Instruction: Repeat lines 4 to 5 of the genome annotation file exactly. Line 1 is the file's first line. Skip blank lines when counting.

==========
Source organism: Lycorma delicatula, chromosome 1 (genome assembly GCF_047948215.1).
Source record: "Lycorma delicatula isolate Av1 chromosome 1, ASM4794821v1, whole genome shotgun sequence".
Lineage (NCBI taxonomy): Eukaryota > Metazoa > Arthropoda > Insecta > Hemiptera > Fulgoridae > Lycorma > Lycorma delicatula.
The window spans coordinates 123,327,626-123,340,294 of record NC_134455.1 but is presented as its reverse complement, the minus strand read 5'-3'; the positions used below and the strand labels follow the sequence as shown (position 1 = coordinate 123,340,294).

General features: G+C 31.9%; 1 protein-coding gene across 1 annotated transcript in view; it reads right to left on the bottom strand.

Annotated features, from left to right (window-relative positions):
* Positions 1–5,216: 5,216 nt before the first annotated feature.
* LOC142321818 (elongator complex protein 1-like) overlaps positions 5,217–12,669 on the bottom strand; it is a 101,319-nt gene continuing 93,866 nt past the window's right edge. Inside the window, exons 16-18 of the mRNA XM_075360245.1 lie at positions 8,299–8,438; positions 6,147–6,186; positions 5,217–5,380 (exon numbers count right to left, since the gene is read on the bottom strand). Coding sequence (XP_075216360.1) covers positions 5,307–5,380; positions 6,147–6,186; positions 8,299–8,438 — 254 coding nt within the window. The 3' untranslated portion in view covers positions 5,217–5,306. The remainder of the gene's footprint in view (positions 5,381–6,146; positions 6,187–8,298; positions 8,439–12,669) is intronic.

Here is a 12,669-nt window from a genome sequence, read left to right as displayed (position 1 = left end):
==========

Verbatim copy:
The window spans coordinates 123,327,626-123,340,294 of record NC_134455.1 but is presented as its reverse complement, the minus strand read 5'-3'; the positions used below and the strand labels follow the sequence as shown (position 1 = coordinate 123,340,294).

General features: G+C 31.9%; 1 protein-coding gene across 1 annotated transcript in view; it reads right to left on the bottom strand.